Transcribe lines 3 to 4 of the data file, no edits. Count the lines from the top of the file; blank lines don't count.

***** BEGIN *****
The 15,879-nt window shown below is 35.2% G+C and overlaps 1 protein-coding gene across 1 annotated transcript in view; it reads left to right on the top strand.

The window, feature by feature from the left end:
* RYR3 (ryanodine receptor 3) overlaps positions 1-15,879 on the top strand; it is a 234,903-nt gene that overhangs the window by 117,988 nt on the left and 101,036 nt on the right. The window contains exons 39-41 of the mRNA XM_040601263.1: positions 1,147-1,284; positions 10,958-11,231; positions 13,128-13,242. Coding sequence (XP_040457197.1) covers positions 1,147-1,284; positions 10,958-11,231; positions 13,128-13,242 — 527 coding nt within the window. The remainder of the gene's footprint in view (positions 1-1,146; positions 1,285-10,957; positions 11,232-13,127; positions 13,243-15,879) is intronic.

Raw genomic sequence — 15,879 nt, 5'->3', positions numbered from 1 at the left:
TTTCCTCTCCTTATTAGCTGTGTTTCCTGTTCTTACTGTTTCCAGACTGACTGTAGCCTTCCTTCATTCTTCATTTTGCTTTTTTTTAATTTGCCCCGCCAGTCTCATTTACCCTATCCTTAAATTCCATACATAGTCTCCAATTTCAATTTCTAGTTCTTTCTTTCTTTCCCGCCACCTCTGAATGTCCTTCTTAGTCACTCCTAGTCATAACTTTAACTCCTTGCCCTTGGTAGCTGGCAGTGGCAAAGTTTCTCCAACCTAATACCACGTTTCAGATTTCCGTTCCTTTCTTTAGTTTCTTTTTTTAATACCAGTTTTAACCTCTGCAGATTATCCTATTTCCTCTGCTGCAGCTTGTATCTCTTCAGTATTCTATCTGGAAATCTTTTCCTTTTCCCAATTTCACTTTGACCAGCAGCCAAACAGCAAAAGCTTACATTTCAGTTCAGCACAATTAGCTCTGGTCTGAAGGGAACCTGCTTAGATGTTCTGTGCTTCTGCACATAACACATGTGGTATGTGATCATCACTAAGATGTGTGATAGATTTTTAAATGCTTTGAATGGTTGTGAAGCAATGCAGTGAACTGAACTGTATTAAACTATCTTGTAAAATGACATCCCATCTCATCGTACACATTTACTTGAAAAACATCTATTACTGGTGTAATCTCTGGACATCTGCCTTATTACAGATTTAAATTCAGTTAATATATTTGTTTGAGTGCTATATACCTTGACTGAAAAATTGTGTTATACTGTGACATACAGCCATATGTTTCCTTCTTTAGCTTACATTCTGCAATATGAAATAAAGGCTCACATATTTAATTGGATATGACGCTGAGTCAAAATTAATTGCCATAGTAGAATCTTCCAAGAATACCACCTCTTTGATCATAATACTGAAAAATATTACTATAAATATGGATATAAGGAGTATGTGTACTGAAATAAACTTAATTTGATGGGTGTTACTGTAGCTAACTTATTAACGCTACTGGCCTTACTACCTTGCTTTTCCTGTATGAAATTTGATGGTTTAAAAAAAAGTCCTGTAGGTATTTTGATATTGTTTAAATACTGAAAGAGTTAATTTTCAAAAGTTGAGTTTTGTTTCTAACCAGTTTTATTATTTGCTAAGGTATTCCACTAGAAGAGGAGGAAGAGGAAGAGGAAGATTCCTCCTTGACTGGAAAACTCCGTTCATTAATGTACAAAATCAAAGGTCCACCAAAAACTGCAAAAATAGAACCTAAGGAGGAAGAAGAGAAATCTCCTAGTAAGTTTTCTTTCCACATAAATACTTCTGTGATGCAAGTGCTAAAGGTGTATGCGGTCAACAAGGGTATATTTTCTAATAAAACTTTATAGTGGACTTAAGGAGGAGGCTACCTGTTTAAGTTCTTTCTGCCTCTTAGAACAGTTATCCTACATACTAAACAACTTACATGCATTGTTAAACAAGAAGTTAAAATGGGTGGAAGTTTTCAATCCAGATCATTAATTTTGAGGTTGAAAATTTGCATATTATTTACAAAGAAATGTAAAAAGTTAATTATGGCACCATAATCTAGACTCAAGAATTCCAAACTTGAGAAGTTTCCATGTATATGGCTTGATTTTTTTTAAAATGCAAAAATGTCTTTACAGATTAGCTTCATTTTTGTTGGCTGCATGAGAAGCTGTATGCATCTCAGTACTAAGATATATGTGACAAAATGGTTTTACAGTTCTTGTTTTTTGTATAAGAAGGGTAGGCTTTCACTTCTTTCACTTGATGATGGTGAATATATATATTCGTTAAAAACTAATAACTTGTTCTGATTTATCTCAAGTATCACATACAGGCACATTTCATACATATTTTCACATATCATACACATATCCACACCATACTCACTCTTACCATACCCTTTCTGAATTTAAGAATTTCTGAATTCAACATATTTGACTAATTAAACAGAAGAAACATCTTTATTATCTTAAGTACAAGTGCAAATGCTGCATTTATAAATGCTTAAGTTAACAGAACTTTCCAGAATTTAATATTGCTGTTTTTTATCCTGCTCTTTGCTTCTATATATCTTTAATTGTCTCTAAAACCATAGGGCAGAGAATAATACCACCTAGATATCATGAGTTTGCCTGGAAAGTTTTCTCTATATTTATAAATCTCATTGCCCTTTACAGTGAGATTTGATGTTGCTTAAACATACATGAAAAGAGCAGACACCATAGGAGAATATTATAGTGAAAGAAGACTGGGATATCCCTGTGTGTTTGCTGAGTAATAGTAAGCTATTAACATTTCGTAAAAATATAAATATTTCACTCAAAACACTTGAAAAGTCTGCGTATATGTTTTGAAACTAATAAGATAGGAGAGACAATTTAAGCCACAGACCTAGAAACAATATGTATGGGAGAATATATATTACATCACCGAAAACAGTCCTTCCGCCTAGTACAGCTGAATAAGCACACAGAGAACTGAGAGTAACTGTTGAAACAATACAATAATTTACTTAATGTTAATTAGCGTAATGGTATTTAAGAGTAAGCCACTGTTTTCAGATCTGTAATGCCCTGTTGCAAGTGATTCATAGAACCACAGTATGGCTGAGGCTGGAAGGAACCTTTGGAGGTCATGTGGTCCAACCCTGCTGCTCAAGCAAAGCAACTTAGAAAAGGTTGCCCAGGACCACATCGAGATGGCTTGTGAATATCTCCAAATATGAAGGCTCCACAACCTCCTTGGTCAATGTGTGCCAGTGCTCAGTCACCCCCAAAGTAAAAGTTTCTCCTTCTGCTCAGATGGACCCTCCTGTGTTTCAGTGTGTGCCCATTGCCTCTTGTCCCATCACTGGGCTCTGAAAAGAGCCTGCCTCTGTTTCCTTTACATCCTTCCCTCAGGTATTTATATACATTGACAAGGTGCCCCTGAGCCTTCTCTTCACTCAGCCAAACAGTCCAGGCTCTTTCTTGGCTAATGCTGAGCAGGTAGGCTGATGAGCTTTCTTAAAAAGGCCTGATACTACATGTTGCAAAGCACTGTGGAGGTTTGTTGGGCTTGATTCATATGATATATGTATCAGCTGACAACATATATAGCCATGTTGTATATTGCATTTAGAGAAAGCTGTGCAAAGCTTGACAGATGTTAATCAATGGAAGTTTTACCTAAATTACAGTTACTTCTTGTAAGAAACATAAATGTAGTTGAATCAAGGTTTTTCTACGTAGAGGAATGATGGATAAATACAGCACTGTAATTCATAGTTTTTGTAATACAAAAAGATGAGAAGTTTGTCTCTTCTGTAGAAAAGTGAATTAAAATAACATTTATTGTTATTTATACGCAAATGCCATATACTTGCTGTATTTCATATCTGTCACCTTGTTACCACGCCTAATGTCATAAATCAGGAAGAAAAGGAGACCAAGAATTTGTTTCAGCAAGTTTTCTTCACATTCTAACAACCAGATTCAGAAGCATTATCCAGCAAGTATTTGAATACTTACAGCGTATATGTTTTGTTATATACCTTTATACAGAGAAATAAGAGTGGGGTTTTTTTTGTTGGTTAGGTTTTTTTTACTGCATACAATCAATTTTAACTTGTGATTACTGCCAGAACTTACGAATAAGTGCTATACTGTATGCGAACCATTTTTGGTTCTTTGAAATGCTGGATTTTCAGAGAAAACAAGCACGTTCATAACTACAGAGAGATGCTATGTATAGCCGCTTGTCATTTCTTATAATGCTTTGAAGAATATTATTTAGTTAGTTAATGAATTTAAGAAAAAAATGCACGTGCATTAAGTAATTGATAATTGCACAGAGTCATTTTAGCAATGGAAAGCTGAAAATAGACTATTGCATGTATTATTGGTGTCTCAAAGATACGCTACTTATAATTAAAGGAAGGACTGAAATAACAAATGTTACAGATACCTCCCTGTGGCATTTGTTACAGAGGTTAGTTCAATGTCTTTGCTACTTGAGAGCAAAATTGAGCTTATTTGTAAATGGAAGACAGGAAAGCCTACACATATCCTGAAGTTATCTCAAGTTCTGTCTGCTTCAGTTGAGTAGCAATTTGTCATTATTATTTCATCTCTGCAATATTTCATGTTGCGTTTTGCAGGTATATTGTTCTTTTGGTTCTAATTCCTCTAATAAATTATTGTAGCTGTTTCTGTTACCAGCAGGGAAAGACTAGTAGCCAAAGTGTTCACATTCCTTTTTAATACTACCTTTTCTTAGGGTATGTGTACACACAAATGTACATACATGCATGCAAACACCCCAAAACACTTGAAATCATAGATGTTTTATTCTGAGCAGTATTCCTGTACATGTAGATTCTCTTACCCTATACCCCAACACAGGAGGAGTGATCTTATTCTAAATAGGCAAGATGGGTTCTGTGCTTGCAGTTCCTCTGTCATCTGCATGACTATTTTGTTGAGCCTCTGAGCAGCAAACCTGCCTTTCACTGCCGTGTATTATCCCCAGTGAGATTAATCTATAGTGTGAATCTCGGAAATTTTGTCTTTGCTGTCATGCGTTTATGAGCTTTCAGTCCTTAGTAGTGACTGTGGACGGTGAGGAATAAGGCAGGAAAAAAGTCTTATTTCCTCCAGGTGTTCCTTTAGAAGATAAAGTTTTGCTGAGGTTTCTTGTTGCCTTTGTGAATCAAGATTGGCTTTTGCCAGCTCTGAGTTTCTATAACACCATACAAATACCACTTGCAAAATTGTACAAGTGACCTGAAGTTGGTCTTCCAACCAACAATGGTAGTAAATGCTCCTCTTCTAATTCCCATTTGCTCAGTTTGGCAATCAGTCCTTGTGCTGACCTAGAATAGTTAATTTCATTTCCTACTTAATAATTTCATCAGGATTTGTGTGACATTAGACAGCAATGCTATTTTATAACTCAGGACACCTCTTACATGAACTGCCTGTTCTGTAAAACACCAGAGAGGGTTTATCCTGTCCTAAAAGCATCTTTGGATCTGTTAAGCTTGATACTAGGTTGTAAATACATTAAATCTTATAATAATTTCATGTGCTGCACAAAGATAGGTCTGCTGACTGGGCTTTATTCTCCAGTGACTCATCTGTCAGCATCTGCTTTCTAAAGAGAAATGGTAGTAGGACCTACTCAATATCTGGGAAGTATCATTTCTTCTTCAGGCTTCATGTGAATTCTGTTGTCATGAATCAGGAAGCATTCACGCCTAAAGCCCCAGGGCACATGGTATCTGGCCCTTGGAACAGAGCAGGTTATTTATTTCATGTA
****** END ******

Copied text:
* RYR3 (ryanodine receptor 3) overlaps positions 1-15,879 on the top strand; it is a 234,903-nt gene that overhangs the window by 117,988 nt on the left and 101,036 nt on the right. The window contains exons 39-41 of the mRNA XM_040601263.1: positions 1,147-1,284; positions 10,958-11,231; positions 13,128-13,242. Coding sequence (XP_040457197.1) covers positions 1,147-1,284; positions 10,958-11,231; positions 13,128-13,242 — 527 coding nt within the window. The remainder of the gene's footprint in view (positions 1-1,146; positions 1,285-10,957; positions 11,232-13,127; positions 13,243-15,879) is intronic.

Raw genomic sequence — 15,879 nt, 5'->3', positions numbered from 1 at the left: